They began making music together, initially just hitting record and improvising for hours and hours, making experimental music. 'We'd just smoke joints and indulge ourselves,' they say. It seems it was a fertile starting point for their career. 'Wolverhampton is perfect,' says Rich, 'because there is nothing to do. It was recently voted the 3rd or 4th worst city in the world, with some shanty town in Brazil the next worst.' Easy then, he says, to get into creativity. 'We couldn't live in London,' they laugh. 'There'd be much too much to do.'

They did make the most of what little music there was in their hometown though, soaking up the commercial house music at Wolverhampton's two main clubs, The Canal and Light Bar. Andy worked in the latter as a glass collector at 16, and the pair clubbed at both together. You can hear the influence of these days in their own exuberant, unrestrained music, which moves the feet as much as the mind. Despite their regional upbringings, they are firmly part of a generation of artists taking electronic music to a new level, making the artform richer.

Actually, they went to a sort of anti-Brit school for young electronic talent; Actress was two years above them, Alex Nut in the same year. The latter introduced them to Bibio - still a great friend and contemporary - and like him and Lee Gamble, they attended courses at Sonic Arts college. This mixture of musical pedigree and regional boredom was a strong tonic for the young duo. Myspace was a real tool for them, and they met Kwes, Machinedrum, Jimmy Edgar and Brownswood records via the social networking site. They remixed Machinerum and Bibio in 2009, and were then invited to submit a track for the ‘Brownswood Electric’ comp in 2010. They played their first, ‘awful’ gig with a crashed Ableton at the comp’s launch, in front of Gilles Peterson himself.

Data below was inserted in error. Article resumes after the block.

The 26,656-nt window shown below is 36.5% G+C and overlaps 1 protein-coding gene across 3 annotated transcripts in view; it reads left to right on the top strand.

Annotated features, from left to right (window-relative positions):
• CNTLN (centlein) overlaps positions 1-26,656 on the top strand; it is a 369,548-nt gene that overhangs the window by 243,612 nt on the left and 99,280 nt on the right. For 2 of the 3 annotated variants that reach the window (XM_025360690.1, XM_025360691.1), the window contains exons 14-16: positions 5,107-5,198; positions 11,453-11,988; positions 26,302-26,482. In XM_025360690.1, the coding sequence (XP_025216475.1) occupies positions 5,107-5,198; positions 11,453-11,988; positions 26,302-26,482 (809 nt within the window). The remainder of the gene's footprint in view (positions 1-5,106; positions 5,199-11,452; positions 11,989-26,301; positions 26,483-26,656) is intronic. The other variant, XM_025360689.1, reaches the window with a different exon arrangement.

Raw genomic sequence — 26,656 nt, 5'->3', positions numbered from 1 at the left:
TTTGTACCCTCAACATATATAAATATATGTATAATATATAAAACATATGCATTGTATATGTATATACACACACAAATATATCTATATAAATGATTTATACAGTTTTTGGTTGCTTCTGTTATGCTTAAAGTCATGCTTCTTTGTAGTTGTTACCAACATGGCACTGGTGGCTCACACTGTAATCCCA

A mix for Andrew Meza’s BTS radio was a huge turning point, as were the two EPs Alex Nut released on his Hotep label. For a while after that they felt slightly stuck, they say; they were talented beatmakers with potential, but needed inspiration to move on. That inspiration appeared in the form of manager Greg Eden (Mark Pritchard, Clark) who told them he’d take them on if they took a step up. They put their heads down, worked hard, and won him over within only a few months.

And the work they made to do so became part of the demos that saw Ninja Tune eagerly pick them up in 2012. Ninja ‘saw the light,’ they say, and helped them to do the same. Now, they are full time musicians whose stunning debut album is winning applause from all sides. People fall in love quickly with Letherette, whose playful, ‘70s referencing, sexy stylings and joyful music are infectious.

They want, says Rich, ‘to be in a position where they make great albums playing to great people.’ 'We always want to be in touch with what's good,' Andy adds, 'and to make music we're proud of and never go stale. If that ever happened, in my ears, we’d call it a day.’ May that never come then, because it would make the musical landscape a significantly poorer place.

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Soundcloud